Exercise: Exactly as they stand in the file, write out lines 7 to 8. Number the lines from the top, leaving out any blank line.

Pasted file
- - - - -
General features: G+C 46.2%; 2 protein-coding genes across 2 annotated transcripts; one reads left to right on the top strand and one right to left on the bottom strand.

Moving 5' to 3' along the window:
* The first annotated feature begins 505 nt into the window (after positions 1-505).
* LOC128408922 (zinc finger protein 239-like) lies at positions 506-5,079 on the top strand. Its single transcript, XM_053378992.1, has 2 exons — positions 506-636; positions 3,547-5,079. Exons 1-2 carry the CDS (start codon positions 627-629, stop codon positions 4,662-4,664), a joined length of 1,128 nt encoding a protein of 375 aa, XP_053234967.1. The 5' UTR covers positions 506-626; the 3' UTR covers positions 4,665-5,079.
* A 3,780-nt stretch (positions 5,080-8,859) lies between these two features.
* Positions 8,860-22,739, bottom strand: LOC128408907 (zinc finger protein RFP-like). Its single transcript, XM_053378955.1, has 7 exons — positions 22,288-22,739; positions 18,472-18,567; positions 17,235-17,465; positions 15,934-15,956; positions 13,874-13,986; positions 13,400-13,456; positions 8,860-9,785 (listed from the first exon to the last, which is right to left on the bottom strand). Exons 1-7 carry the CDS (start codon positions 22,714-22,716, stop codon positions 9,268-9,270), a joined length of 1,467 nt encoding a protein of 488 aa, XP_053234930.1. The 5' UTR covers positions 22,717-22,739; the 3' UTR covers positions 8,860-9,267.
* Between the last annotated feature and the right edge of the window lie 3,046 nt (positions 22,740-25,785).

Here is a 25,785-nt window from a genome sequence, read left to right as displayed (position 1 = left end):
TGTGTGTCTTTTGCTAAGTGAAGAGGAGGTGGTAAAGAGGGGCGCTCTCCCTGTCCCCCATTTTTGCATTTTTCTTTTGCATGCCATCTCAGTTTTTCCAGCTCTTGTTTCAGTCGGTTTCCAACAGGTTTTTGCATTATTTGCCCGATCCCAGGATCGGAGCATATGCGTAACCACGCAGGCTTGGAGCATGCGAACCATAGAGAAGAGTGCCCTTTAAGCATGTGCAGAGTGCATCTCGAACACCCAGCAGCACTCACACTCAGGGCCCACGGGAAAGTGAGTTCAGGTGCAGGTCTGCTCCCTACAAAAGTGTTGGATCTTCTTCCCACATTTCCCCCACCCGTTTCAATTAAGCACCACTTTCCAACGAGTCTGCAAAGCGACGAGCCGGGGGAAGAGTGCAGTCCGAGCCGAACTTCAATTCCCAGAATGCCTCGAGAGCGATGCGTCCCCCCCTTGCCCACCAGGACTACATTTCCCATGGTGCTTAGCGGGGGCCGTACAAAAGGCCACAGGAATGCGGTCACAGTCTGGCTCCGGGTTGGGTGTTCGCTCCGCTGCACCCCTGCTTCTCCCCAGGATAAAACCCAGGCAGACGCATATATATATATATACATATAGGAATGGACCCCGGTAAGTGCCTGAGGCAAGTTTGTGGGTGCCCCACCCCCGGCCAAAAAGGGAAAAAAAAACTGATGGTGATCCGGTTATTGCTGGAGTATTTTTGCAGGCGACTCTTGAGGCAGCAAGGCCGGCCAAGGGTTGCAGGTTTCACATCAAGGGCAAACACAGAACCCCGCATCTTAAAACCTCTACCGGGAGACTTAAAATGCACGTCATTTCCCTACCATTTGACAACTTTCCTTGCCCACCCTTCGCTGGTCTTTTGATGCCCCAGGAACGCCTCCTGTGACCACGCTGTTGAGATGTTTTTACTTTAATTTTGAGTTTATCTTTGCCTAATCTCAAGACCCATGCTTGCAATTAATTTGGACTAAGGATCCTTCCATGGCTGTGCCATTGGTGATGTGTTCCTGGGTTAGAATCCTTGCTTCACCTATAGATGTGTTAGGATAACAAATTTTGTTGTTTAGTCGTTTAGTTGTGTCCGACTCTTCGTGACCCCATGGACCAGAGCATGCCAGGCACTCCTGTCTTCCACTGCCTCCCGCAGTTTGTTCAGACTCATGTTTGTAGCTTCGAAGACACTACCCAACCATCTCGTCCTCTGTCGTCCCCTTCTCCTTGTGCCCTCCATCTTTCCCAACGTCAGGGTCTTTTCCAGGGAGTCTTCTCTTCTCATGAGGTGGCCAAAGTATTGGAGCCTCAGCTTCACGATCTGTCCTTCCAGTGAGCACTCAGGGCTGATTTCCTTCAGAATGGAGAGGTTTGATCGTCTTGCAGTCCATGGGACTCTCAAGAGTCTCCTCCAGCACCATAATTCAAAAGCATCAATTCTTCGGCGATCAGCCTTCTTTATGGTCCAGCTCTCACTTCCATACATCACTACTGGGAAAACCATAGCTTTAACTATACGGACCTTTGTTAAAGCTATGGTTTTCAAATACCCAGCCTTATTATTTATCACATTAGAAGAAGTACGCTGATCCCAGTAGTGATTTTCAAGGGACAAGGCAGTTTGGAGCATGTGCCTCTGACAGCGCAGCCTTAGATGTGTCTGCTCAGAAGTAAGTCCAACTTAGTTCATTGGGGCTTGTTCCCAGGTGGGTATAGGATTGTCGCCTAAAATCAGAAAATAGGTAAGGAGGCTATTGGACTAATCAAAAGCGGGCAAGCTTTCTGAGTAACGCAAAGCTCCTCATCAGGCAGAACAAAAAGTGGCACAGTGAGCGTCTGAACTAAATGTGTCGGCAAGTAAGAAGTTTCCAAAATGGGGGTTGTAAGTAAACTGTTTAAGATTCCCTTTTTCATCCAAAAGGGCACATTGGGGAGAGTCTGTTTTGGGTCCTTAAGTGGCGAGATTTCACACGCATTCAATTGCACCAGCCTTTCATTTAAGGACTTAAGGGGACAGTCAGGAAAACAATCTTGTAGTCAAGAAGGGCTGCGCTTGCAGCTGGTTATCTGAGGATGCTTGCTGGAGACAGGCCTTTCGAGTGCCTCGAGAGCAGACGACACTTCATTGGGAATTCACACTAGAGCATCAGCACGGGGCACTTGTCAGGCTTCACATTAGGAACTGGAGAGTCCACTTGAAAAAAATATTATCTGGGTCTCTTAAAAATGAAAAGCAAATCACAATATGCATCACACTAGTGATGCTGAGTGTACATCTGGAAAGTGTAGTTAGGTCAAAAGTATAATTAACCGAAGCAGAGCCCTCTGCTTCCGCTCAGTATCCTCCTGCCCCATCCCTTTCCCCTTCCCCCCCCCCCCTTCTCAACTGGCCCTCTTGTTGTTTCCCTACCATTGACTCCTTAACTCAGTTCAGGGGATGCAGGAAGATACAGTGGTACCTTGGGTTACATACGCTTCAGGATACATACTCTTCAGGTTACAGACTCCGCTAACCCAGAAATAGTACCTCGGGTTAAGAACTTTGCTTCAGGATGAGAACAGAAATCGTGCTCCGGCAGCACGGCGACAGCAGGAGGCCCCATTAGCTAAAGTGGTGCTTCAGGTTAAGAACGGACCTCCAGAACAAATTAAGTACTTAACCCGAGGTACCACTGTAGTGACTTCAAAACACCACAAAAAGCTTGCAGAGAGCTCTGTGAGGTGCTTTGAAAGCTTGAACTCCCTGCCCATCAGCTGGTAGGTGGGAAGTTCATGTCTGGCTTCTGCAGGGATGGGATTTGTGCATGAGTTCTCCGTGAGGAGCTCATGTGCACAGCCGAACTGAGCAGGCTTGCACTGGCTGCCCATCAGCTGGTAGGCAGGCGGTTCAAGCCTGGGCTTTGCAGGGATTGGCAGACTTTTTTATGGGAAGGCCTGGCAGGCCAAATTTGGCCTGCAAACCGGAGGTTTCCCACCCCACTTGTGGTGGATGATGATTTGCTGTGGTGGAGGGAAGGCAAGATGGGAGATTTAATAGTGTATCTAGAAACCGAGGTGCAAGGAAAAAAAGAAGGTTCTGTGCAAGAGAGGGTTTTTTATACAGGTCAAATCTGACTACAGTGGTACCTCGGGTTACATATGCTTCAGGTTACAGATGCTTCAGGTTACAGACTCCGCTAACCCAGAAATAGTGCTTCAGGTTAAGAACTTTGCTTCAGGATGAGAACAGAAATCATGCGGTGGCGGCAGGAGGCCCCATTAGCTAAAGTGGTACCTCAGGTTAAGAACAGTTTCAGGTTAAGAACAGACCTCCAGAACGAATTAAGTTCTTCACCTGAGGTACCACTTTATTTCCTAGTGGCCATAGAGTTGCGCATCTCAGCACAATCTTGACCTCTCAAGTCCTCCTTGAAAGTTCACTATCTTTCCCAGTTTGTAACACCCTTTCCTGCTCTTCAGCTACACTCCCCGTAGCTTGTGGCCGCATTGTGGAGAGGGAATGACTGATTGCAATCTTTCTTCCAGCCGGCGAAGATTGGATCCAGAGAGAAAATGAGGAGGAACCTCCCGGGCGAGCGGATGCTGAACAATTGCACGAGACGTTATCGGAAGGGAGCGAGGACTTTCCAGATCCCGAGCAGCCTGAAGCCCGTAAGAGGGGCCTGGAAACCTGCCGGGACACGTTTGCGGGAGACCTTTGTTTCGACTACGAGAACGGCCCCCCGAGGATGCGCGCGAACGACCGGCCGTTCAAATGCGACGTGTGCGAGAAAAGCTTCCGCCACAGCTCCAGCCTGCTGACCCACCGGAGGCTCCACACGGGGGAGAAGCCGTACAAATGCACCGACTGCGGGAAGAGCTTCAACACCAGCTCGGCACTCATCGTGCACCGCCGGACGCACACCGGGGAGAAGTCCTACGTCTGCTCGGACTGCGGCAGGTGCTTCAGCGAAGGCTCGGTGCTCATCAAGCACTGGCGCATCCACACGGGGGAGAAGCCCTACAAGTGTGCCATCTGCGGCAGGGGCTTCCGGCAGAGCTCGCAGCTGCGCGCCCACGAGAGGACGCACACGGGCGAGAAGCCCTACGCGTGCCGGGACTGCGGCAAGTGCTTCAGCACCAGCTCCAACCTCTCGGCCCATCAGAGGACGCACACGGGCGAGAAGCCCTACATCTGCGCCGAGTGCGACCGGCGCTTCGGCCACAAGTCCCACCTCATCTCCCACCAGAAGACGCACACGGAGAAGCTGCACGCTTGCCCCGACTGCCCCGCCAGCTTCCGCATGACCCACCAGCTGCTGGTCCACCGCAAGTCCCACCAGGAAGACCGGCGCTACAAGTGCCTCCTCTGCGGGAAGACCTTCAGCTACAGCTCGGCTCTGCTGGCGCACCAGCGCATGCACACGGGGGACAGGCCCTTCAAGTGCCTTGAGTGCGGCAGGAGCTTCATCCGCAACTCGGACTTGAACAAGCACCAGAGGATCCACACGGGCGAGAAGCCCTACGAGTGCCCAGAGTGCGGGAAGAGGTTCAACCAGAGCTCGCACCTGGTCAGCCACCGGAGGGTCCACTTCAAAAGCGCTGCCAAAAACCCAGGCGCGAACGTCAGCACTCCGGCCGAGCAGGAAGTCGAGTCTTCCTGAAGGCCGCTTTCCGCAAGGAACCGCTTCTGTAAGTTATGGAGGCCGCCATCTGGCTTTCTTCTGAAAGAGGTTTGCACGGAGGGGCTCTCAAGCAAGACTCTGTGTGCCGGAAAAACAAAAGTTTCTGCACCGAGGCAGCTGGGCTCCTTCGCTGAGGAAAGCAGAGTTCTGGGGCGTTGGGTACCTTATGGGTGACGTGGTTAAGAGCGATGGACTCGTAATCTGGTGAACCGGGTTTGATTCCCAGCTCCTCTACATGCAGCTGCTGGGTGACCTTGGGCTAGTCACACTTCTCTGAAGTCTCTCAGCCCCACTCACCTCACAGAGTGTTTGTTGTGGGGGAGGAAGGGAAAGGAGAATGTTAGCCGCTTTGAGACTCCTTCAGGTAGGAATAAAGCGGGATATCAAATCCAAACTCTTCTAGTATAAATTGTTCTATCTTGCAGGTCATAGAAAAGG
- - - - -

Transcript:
* Between the last annotated feature and the right edge of the window lie 3,046 nt (positions 22,740-25,785).

Here is a 25,785-nt window from a genome sequence, read left to right as displayed (position 1 = left end):